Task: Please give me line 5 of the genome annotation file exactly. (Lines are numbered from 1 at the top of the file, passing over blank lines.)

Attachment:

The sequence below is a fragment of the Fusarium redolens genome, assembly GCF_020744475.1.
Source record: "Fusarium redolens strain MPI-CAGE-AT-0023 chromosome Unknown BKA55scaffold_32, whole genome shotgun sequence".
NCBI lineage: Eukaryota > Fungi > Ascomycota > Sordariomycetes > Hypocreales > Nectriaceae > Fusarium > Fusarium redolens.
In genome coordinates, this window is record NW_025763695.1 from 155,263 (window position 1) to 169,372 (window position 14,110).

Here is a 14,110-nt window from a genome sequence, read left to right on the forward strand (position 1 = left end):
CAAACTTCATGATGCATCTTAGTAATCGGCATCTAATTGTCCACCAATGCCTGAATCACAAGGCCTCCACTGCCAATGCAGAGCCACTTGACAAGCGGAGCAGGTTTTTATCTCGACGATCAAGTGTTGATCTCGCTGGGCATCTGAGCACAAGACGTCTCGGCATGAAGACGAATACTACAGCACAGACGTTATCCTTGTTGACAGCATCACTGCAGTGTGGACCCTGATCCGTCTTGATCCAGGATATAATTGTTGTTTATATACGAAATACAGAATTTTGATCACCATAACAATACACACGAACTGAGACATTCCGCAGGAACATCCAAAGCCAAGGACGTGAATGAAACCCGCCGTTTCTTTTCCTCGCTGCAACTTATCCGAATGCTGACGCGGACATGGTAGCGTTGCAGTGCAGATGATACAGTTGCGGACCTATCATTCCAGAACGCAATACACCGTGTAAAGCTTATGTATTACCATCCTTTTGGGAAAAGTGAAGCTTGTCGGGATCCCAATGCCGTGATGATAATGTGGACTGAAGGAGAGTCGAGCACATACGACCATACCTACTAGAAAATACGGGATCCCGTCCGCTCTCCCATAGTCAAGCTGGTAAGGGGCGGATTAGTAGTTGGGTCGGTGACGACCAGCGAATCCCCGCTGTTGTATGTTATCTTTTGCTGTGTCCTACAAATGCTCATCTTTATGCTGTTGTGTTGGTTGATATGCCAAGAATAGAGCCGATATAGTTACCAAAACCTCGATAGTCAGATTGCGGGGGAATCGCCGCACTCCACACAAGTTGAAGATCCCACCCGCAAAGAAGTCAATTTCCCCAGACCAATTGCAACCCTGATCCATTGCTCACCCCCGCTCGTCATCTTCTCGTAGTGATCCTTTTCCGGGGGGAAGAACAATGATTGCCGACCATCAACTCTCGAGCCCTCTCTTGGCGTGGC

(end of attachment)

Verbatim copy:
Here is a 14,110-nt window from a genome sequence, read left to right on the forward strand (position 1 = left end):